The new Home Secretary Sajid Javid poses outside the Home Office
Rudd off to fight Brexit from the backbenches
the meantime, Sajid Javid is settling in at the Home Office. He’ll have
to get stuck into the government's internal Brexit debate when Theresa
May’s war cabinet meets this week to hammer out their thinking on
customs. He’ll likely strike a different tone to Amber Rudd, I note
online, who would have carried on pushing for Brexit Britain to be as
closely tied as possible to Brussels outside of the bloc. Now she will
be inclined to carry on the fight from the backbenches, which will not make Mrs May's life any easier.
“I am still a Brussels basher and will remain so,” Mr Javid once assured business leaders during the referendum. Brexiteers will hope he can remain true to his word and help Mrs May respect her red lines.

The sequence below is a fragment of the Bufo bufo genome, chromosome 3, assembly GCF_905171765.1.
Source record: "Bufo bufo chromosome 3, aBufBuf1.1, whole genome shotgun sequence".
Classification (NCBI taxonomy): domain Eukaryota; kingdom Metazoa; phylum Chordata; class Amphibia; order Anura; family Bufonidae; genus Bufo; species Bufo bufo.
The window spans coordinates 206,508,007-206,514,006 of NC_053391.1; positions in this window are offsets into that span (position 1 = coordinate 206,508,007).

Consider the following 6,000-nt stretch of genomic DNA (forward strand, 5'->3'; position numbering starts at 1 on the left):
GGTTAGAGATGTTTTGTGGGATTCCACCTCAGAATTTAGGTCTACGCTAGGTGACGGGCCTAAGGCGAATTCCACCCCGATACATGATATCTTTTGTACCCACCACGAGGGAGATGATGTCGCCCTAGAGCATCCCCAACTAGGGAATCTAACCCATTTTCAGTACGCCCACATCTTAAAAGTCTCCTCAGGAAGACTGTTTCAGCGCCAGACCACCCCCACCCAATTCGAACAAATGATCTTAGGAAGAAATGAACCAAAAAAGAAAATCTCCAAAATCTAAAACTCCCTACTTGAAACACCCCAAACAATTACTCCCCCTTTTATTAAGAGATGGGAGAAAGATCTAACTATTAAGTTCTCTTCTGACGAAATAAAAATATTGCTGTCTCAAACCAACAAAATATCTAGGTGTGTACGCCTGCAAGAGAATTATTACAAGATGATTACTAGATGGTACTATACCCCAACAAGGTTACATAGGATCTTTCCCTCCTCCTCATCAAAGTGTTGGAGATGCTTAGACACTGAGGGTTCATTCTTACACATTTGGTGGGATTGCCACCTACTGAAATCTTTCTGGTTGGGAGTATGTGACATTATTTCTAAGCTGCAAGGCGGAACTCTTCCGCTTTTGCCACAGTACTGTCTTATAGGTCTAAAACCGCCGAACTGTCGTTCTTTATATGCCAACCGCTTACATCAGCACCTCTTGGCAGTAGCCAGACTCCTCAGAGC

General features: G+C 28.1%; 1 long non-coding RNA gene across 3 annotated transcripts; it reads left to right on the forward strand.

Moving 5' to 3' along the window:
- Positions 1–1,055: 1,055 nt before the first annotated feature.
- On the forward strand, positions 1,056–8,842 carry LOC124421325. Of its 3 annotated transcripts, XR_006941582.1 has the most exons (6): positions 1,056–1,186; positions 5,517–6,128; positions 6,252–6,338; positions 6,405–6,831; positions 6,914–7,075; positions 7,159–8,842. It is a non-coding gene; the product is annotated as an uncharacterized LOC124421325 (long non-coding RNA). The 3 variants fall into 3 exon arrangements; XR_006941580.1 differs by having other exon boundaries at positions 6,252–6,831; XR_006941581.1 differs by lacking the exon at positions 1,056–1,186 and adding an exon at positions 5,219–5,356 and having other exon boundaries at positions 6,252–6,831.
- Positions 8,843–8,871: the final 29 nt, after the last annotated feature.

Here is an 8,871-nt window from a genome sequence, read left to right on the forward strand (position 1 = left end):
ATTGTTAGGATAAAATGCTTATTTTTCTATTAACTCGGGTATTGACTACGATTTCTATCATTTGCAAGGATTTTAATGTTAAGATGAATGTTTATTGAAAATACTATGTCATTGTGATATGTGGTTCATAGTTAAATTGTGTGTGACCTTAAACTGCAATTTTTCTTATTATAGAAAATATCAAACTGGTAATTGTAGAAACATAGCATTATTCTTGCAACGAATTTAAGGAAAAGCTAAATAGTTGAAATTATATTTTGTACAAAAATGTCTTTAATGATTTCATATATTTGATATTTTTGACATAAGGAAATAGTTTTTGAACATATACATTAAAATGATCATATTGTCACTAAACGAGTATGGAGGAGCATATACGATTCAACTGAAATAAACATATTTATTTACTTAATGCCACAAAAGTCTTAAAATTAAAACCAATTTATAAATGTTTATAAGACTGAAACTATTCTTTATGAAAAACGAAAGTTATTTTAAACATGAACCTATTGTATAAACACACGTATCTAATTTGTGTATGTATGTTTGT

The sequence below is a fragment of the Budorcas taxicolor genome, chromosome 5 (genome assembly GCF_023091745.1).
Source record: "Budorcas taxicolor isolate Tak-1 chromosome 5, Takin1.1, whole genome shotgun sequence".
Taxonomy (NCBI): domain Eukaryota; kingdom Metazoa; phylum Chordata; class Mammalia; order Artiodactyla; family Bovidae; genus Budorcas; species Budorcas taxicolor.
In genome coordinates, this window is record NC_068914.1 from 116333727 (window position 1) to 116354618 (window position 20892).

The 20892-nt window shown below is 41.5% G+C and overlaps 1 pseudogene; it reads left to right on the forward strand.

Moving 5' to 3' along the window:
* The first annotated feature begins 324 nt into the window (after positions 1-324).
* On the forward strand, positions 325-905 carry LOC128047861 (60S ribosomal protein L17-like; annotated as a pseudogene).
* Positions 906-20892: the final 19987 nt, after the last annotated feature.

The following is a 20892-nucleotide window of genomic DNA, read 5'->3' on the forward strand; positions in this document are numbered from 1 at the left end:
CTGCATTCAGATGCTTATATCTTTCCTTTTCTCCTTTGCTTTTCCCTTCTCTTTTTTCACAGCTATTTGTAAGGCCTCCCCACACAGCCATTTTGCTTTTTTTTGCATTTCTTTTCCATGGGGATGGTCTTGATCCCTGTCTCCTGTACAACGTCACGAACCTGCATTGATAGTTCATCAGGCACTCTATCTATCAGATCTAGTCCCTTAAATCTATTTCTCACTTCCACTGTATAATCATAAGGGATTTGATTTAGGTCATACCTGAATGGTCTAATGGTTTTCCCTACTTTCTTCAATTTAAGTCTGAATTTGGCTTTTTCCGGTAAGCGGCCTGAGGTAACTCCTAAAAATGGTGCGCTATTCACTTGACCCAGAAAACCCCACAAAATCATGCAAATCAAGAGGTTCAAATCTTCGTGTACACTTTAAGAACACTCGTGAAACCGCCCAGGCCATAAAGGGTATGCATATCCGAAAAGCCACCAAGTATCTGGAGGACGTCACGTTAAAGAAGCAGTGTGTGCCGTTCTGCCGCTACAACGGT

How can a government which perpetrates the Windrush scandal be trusted with Brexit?
By Juliet Samuel Telegraph columnist
The red flags are going up everywhere.
Departments are in chaos. Ministers are despairing - and resigning. And
the stories keep coming. There was Dexter Bristol, here for 51 years,
who died a year after being pushed out of his job as a cleaner and
forced into penury for lack of a passport.
There’s Gretal Gocan,
an 81-year-old NHS nurse and granny who made her life here over decades
and is now living in Jamaica, in poverty and isolation from her family,
after being refused re-entry in 2010.
There’s Winston Jones, a
former railway worker evicted from his house shortly after having brain
surgery and then presented with a £5,000 bill for his care. All of these